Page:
I help high-tech companies cross the chasm by making their products easier to use and learn

I use my knowledge about the market, product, and users to gather requirements, test builds, ensure UI, CLI, APIs are easy to use, and deliver documentation and training products.

My ultimate goal is to put myself out of a job by helping create products that require no documentation.

Work Experience

Tech Writer

Docker (2016 - today)

I'm the documentation lead for Docker Datacenter.

I work on all stages of the product development to ensure Docker Datacenter is easy to use and learn:

  • Gather requirements;
  • Build and test the product to report bugs or usability problems;
  • UI writing;
  • Ensure UIs, CLIs, APIs are consistent and easy to use;
  • Create user-story driven documentation;
  • Create CLI/API/SDK reference documentation.

I help to shape the team processes, roadmap, and hiring interviews.

I know I can't achieve much alone, so I collaborate closely with engineers, designers, product managers, support, marketing, and end-users to help Docker Datacenter cross the chasm.

Check what I built

Academy Engineer

OutSystems (2011 - 2015)

I lead, implement, and ship technical writing projects with minimal supervision. For this, I interact often with engineers, product managers, and end-users.

I'm responsible for creating and improving customer-facing:

  • Reference documentation for development tools;
  • API/SDK documentation;
  • User-story driven documentation;
  • Online training;
  • On-site training materials;
  • Certification exams.

I also work closely with the development teams to ensure OutSystems Platform requires almost no training or documentation. For this I help:

  • Review APIs/SDKs to ensure they're easy to use;
  • Review UI copy that goes into the product.

I help shape the team day-to-day processes, long-term roadmap, and hiring interviews.

Check what I built

Intern Software Engineer

OutSystems (2010 - 2011)

Completed my Master's thesis at OutSystems: Softening the Learning Curve of Sotware Development Tools.

The thesis addresses the problem: "I'm building an IDE (or any other complex software tool), how can I make it easy for first-time users to learn it?"

It discusses several alternatives to guiding users such as: help files, video tutorials, discussion forums, gamification and intelligent tutoring systems. It also explains how each of them can be used to assist the learner transitioning from novice to expert.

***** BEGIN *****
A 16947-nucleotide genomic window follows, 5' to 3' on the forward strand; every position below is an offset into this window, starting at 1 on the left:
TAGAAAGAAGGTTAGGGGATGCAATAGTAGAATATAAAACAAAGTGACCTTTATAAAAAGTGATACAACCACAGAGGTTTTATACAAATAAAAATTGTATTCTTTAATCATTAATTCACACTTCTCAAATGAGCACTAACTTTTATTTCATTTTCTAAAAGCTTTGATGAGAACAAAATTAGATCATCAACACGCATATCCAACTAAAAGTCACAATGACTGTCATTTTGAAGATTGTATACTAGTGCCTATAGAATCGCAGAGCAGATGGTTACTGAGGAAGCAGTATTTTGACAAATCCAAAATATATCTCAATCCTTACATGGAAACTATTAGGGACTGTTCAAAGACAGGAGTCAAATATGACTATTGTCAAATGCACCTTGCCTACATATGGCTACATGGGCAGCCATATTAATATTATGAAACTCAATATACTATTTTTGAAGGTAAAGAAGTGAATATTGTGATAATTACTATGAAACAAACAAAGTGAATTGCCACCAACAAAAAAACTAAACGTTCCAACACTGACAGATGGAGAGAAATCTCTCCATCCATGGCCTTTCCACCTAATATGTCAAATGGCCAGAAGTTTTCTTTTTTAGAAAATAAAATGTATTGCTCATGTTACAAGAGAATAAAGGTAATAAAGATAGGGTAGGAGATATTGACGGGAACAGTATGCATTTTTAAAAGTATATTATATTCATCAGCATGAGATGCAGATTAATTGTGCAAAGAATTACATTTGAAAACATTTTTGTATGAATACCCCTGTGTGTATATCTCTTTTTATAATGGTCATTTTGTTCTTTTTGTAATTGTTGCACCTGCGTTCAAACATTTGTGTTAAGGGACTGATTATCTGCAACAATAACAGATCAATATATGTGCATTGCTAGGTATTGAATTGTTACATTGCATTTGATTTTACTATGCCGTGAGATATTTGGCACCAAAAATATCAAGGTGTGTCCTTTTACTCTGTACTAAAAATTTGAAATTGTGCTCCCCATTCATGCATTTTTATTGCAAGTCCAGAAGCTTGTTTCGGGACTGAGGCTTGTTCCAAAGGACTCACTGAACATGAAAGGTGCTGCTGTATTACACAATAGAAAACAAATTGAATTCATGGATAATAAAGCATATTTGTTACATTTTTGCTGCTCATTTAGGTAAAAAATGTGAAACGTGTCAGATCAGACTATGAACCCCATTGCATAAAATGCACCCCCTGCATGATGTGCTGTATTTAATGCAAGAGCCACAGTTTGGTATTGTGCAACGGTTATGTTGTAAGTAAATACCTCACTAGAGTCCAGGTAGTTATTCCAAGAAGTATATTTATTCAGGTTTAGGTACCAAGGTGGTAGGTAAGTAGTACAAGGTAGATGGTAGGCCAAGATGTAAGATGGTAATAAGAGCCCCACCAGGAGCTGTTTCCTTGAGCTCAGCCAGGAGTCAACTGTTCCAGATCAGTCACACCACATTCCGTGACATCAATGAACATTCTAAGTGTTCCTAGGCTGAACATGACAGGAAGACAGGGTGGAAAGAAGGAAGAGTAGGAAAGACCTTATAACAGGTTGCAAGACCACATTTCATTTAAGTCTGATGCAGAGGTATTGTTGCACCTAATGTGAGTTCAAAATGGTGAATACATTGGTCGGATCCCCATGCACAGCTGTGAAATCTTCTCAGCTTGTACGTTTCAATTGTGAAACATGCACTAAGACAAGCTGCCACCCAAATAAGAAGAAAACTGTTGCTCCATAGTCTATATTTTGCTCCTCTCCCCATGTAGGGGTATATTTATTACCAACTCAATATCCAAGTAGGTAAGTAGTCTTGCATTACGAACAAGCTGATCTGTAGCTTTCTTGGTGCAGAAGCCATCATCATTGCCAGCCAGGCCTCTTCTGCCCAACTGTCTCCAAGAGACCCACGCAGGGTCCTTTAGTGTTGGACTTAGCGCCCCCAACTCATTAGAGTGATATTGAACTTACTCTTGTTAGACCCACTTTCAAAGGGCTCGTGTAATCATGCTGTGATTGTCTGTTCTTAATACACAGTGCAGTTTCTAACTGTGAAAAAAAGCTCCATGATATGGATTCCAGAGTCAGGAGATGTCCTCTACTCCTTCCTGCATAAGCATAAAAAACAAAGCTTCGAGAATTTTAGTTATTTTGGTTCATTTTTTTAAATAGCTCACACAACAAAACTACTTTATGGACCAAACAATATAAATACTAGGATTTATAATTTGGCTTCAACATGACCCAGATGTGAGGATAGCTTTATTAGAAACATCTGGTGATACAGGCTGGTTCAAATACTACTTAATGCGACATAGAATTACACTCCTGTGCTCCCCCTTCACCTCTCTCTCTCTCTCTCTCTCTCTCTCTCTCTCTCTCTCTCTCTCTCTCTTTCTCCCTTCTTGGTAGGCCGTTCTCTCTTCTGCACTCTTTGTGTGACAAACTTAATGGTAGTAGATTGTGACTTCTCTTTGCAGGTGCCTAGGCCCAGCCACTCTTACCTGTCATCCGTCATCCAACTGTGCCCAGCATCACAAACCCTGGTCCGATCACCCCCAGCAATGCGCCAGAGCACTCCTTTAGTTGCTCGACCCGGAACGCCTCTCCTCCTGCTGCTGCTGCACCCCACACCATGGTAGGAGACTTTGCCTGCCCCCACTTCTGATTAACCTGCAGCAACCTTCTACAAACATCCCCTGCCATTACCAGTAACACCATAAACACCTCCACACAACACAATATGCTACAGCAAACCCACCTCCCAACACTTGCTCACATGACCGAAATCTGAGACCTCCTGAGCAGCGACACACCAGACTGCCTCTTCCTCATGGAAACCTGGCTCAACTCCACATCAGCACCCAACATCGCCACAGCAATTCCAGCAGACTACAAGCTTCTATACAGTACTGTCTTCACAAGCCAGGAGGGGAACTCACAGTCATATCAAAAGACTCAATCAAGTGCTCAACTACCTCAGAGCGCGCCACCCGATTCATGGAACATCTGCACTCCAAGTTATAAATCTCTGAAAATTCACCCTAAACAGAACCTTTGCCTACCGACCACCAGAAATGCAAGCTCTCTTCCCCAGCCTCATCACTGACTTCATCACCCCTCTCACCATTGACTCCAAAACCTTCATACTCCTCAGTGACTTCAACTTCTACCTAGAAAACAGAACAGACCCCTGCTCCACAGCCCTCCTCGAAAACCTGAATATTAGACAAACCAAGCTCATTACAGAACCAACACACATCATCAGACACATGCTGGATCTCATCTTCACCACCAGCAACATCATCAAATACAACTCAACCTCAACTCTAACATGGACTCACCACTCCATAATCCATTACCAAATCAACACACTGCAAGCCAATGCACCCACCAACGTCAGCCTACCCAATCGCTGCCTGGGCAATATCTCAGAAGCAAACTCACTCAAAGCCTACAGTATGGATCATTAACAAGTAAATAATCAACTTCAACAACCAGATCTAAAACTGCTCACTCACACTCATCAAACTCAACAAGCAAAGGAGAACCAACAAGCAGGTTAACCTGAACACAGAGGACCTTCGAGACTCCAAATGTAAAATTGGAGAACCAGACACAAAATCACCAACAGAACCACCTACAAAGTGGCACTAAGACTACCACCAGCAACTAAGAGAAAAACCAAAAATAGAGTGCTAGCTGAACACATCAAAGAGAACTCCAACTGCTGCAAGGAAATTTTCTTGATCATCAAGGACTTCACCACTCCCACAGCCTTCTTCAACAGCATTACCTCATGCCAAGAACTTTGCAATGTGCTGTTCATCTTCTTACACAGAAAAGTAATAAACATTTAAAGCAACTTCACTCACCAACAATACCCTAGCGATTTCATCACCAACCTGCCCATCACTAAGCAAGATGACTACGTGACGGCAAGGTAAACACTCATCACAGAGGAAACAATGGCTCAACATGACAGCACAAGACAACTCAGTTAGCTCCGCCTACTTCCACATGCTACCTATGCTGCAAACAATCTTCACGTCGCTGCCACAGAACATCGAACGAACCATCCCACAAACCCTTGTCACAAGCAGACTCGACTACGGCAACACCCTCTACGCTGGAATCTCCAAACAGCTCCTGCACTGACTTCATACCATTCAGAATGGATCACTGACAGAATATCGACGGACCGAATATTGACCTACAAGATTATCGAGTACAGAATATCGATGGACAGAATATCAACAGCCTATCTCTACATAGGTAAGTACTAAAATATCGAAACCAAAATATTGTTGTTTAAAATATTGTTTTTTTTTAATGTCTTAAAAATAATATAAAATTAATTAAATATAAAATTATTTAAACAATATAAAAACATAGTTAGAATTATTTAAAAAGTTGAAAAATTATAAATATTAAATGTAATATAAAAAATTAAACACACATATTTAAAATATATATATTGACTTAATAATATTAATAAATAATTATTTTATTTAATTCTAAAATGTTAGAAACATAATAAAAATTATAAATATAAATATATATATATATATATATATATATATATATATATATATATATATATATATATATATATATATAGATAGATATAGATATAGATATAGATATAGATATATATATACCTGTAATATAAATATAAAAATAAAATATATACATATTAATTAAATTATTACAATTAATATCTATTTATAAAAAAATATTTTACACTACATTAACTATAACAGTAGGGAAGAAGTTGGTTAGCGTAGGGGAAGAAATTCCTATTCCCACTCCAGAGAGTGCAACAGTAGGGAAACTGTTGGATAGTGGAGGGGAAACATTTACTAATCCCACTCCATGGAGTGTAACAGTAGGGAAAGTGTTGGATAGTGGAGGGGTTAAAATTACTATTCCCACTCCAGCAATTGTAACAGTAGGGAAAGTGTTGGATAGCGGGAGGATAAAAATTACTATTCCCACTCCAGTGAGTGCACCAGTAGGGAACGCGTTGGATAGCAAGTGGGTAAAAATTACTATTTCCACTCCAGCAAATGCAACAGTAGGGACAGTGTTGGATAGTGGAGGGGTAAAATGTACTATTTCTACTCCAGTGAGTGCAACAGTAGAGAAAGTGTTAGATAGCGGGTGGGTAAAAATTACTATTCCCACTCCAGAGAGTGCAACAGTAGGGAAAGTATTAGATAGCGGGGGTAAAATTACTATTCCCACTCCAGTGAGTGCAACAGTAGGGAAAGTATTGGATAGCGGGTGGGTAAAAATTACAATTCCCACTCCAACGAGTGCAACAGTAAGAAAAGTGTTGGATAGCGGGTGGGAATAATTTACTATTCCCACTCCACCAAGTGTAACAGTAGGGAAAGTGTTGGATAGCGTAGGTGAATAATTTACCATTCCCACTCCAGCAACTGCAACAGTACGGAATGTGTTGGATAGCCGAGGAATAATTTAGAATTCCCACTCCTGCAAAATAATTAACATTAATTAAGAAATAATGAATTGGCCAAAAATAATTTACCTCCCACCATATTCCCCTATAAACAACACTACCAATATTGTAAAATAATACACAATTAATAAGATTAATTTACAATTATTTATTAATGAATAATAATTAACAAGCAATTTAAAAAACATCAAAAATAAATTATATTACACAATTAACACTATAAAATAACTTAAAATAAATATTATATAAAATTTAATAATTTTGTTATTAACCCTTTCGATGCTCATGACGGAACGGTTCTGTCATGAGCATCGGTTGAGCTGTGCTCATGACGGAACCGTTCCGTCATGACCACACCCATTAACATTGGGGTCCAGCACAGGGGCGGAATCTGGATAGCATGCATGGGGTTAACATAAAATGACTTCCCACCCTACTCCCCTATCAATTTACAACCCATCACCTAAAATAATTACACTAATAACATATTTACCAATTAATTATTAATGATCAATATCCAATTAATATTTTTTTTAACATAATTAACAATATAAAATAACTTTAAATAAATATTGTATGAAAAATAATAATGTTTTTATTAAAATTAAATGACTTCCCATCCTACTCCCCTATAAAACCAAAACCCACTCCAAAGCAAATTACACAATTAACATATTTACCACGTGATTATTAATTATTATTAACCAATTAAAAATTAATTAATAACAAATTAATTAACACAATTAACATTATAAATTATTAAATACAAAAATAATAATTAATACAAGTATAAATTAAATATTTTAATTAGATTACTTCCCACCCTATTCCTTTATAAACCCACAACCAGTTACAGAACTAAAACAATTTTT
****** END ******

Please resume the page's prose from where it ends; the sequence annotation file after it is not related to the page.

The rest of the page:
As part of the thesis, I've extended OutSystems Platform IDE embedded tutorials, in order to:

  • Capture learning metrics and adapt the level of assistance provided;
  • Present questions during the tutorial to make sure the learner performed a self-assessment.

During the internship I've also participated and led several usability tests, that led to direct improvements on the product.

Check the abstract


MSc, Multimedia and Intelligent Systems

Instituto Superior Tecnico (2009-2011)

Finished with 17/20 a MSc in Computer Science, majoring in Multimedia Systems with a minor in Intelligent Systems.

Majoring in Multimedia Systems allowed me to attend a Human-Centered Design course, and made me understand that Games and UX have so much in common.

I learned what it takes to be a Game Designer and a Game Developer.

In the Intelligent Systems minor I learned the importance of thinking of different strategies to address a problem. Sticking with the first good enough might cost you in the long run, or in AI terms, you might have found a local maximum.

I had read the Mythical Man-Month by now, so I decided to take a course on Project Management (big mistake, since the focus was on waterfall methodologies).

I was also starting to get curious on what it takes to manage and scale a company or team, so I took a course on Organizational Architecture.

Check what I built

BSc, Computer Science

University of Madeira (2006-2009)

Finished with 14/20 a BSc in Computer Science.

This was where my interest for usability was born. Sometime after finishing a course on Human-Computer Interaction, I attended a talk by Don Norman. At first the talk seemed superficial, but looking back, it made me buy the Design of Everyday Things. Reading it was like drinking knowledge from a firehose.